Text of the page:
We've detailed the initial story of the shooting at a party Vick held to celebrate his 30th birthday on June 26. However, and as it always seems to do with Vick, things have turned in an ugly fashion. When we last left this story, there was a dispute as to when Vick left the party before his cousin, Quanis Philips, was shot. The problem with any association with Phillips is that Phillips has been convicted of a felony, and Vick can't associate with known felons as a condition of his probation.
Add to that the additional news that Vick was reportedly involved in a confrontation before Phillips was shot, and things start to get a little dicey. Yahoo! Sports' Charles Robinson believes that the timeline and series of events that Vick put forth is falling apart faster than one of those ill-advised speed option plays Vick ran for the Philadelphia Eagles in 2009.
"This idea that Quanis Phillips 'crashed' Michael Vick's party doesn't appear to be holding a lot of water. No great effort [to] keep him away," Robinson said on his Twitter feed.
Then, the news that Vick has been barred from traveling outside the state of Pennsylvania until further notice. Judy Smith, Vick's crisis manager (which sounds like a job with limited off-time), told a Philadelphia news station that the revocation of travel privileges forced Vick to miss two scheduled events: A football camp for kids in Baltimore, and a golf tournament in Atlanta. Bad news on the golf tournament, as it had Vick's name on it.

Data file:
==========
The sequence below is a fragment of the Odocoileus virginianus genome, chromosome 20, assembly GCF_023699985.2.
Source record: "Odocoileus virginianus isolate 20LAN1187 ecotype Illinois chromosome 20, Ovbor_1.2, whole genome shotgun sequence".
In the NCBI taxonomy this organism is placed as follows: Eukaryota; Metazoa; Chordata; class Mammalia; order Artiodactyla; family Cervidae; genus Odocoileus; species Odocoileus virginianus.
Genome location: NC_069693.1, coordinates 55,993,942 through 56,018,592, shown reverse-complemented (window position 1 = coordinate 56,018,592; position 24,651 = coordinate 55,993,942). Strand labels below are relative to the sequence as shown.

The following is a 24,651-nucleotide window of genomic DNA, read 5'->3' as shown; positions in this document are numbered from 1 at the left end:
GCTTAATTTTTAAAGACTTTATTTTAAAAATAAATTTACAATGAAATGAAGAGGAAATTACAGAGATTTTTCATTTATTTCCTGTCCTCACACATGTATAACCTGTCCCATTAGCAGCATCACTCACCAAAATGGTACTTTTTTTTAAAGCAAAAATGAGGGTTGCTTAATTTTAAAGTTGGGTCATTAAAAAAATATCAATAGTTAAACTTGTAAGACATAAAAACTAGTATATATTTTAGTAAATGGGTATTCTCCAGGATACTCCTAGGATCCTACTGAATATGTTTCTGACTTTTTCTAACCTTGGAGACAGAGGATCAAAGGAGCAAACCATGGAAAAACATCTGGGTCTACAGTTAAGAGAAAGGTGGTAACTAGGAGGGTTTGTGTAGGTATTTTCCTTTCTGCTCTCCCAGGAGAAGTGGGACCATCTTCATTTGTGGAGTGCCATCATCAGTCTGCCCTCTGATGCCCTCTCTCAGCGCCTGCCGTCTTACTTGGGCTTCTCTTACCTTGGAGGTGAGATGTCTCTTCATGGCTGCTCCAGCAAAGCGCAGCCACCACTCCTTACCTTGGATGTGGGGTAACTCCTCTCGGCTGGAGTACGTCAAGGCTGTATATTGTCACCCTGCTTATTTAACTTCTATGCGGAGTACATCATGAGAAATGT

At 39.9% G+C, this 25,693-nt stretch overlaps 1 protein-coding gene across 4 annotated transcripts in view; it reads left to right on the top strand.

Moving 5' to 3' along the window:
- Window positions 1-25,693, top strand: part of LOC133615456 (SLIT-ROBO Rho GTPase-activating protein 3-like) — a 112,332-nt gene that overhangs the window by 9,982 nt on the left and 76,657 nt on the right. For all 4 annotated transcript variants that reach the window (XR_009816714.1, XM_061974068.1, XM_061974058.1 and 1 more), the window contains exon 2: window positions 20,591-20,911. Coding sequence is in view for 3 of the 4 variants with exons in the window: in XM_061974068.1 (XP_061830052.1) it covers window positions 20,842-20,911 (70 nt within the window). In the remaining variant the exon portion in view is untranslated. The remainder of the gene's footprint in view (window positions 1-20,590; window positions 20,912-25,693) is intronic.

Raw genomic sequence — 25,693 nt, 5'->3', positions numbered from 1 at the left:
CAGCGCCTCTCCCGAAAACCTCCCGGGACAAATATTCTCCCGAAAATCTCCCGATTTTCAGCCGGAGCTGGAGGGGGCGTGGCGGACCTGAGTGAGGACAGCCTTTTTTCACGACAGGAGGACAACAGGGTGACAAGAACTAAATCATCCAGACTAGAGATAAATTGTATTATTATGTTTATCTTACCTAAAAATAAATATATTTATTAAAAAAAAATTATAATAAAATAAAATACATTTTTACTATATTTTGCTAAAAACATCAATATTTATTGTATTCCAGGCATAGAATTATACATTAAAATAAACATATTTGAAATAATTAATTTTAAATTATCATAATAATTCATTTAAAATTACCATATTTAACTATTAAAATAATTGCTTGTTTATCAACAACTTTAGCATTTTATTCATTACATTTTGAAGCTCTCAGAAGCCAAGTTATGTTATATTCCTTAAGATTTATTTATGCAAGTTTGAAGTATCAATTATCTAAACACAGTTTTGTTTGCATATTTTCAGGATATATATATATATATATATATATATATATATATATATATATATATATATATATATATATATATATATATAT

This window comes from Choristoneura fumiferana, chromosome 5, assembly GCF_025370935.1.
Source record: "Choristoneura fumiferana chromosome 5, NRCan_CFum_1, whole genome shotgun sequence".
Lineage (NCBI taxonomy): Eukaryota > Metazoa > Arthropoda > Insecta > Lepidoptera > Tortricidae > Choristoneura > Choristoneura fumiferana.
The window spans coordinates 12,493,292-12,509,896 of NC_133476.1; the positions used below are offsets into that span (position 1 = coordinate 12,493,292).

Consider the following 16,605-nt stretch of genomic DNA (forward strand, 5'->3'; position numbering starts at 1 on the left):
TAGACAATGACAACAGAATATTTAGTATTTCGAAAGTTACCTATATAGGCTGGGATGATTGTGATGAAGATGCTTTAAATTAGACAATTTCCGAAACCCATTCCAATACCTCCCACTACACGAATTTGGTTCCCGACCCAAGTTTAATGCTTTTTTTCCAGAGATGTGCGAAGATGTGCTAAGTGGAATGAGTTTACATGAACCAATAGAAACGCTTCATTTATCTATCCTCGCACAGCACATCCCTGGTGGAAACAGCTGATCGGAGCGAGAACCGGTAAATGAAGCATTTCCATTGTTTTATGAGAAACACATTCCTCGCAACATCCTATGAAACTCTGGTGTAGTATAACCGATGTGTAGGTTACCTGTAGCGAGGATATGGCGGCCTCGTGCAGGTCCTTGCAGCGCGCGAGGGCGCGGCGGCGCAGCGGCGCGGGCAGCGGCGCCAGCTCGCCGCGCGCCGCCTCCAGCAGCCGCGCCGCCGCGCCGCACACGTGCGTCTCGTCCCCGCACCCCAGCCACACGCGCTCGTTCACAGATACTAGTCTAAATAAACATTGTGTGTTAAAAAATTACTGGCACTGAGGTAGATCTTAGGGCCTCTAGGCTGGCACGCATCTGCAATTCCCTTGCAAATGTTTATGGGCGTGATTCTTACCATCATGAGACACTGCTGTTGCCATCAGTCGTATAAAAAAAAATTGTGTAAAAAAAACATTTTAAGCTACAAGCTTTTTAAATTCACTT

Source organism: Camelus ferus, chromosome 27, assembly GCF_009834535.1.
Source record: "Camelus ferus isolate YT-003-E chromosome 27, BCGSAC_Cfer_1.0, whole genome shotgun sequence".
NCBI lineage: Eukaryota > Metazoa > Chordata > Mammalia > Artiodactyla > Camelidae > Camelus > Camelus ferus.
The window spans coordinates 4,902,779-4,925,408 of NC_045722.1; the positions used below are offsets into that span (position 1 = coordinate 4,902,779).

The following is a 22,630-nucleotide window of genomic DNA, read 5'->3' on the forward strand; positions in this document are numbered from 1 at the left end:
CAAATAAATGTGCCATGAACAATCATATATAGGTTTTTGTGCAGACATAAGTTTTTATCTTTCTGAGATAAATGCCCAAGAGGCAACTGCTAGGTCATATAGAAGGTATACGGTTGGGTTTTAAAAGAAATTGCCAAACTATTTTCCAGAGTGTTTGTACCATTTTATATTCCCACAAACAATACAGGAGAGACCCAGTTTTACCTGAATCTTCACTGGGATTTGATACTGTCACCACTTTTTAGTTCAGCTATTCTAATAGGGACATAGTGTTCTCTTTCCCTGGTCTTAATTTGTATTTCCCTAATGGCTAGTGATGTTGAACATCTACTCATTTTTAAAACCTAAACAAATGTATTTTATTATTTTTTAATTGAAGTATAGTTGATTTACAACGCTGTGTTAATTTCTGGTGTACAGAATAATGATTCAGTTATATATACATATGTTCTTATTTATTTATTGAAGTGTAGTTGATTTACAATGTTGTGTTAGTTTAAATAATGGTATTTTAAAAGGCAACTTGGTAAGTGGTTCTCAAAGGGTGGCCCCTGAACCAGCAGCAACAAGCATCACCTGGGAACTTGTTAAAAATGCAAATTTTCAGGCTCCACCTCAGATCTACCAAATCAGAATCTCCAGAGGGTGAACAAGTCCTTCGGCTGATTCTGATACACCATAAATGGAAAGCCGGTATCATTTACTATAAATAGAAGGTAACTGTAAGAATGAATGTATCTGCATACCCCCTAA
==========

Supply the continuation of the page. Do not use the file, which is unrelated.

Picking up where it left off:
Cornelius Corprew, director of the Camp Elite Sports football camp, told the media that he thought Vick had committed a "selfish act" by calling to cancel so soon before the camp was supposed to go off. "They called early, like 2 o'clock in the morning, telling us he's not coming," Corprew said. "And then we couldn't speak to him. It was through one of his associates ... No state agency is communicating at 2 o'clock in the morning that he's not allowed to come."
Vick had been paid half of a $4,000 fee to attend the camp; it is not known whether he had been pre-paid for his attendance at the golf tournament. "You talk about second chances," Corprew continued. "You're given a great second chance and this would've been the perfect place to show he appreciated being given a second chance."
That second chance may be coming to an end. The Eagles, who had said that they had no intention of cutting Vick as they monitored the situation, may be changing their tune. As the incidents add up, and the stories spring more leaks, reports indicate that the team is starting to prepare for life without the troubled quarterback.
The NFL has been relatively quiet on this series of events, but any further discipline for Vick would most likely be extremely harsh; perhaps career-ending. NFL commissioner Roger Goodell no doubt feels that he put his own name on the line by letting Vick back into the league after Vick served his time in prison in the wake of the Bad Newz Kennels dogfighting scandal.
For Vick, a third chance would not be forthcoming.